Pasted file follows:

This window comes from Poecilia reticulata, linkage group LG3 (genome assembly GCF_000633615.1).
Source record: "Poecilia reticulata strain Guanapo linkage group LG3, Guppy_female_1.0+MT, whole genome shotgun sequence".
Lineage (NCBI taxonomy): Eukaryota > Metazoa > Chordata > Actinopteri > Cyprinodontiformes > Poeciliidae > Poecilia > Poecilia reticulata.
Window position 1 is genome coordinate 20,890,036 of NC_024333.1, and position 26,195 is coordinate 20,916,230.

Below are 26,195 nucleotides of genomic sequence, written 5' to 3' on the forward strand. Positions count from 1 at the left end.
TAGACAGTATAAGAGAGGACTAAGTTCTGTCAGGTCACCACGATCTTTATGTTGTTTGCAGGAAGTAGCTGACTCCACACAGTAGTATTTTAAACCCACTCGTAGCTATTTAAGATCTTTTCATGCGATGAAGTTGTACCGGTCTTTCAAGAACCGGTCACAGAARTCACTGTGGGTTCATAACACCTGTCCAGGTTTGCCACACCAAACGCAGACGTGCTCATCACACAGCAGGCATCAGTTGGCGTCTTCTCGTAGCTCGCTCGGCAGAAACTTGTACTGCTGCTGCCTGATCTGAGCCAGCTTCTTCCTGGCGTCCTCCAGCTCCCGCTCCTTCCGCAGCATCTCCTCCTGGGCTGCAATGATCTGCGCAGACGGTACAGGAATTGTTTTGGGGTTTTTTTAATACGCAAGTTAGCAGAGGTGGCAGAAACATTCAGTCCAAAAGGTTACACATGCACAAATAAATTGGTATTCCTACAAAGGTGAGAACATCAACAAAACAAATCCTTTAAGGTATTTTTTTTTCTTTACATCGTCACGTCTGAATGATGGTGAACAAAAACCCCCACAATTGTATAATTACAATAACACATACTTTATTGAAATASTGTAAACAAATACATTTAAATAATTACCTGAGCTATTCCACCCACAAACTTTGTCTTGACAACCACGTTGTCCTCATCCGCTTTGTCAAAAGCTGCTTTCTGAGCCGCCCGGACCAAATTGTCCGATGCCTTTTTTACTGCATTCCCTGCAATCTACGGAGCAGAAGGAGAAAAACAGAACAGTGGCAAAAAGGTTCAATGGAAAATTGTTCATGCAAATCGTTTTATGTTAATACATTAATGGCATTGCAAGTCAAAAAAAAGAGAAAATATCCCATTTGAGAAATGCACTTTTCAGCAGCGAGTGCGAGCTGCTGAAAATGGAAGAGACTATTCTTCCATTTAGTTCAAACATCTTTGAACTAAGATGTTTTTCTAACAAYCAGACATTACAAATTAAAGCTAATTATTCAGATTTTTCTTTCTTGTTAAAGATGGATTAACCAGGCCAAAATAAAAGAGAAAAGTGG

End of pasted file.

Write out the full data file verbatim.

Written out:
This window comes from Poecilia reticulata, linkage group LG3 (genome assembly GCF_000633615.1).
Source record: "Poecilia reticulata strain Guanapo linkage group LG3, Guppy_female_1.0+MT, whole genome shotgun sequence".
Lineage (NCBI taxonomy): Eukaryota > Metazoa > Chordata > Actinopteri > Cyprinodontiformes > Poeciliidae > Poecilia > Poecilia reticulata.
Window position 1 is genome coordinate 20,890,036 of NC_024333.1, and position 26,195 is coordinate 20,916,230.

Below are 26,195 nucleotides of genomic sequence, written 5' to 3' on the forward strand. Positions count from 1 at the left end.
TAGACAGTATAAGAGAGGACTAAGTTCTGTCAGGTCACCACGATCTTTATGTTGTTTGCAGGAAGTAGCTGACTCCACACAGTAGTATTTTAAACCCACTCGTAGCTATTTAAGATCTTTTCATGCGATGAAGTTGTACCGGTCTTTCAAGAACCGGTCACAGAARTCACTGTGGGTTCATAACACCTGTCCAGGTTTGCCACACCAAACGCAGACGTGCTCATCACACAGCAGGCATCAGTTGGCGTCTTCTCGTAGCTCGCTCGGCAGAAACTTGTACTGCTGCTGCCTGATCTGAGCCAGCTTCTTCCTGGCGTCCTCCAGCTCCCGCTCCTTCCGCAGCATCTCCTCCTGGGCTGCAATGATCTGCGCAGACGGTACAGGAATTGTTTTGGGGTTTTTTTAATACGCAAGTTAGCAGAGGTGGCAGAAACATTCAGTCCAAAAGGTTACACATGCACAAATAAATTGGTATTCCTACAAAGGTGAGAACATCAACAAAACAAATCCTTTAAGGTATTTTTTTTTCTTTACATCGTCACGTCTGAATGATGGTGAACAAAAACCCCCACAATTGTATAATTACAATAACACATACTTTATTGAAATASTGTAAACAAATACATTTAAATAATTACCTGAGCTATTCCACCCACAAACTTTGTCTTGACAACCACGTTGTCCTCATCCGCTTTGTCAAAAGCTGCTTTCTGAGCCGCCCGGACCAAATTGTCCGATGCCTTTTTTACTGCATTCCCTGCAATCTACGGAGCAGAAGGAGAAAAACAGAACAGTGGCAAAAAGGTTCAATGGAAAATTGTTCATGCAAATCGTTTTATGTTAATACATTAATGGCATTGCAAGTCAAAAAAAAGAGAAAATATCCCATTTGAGAAATGCACTTTTCAGCAGCGAGTGCGAGCTGCTGAAAATGGAAGAGACTATTCTTCCATTTAGTTCAAACATCTTTGAACTAAGATGTTTTTCTAACAAYCAGACATTACAAATTAAAGCTAATTATTCAGATTTTTCTTTCTTGTTAAAGATGGATTAACCAGGCCAAAATAAAAGAGAAAAGTGG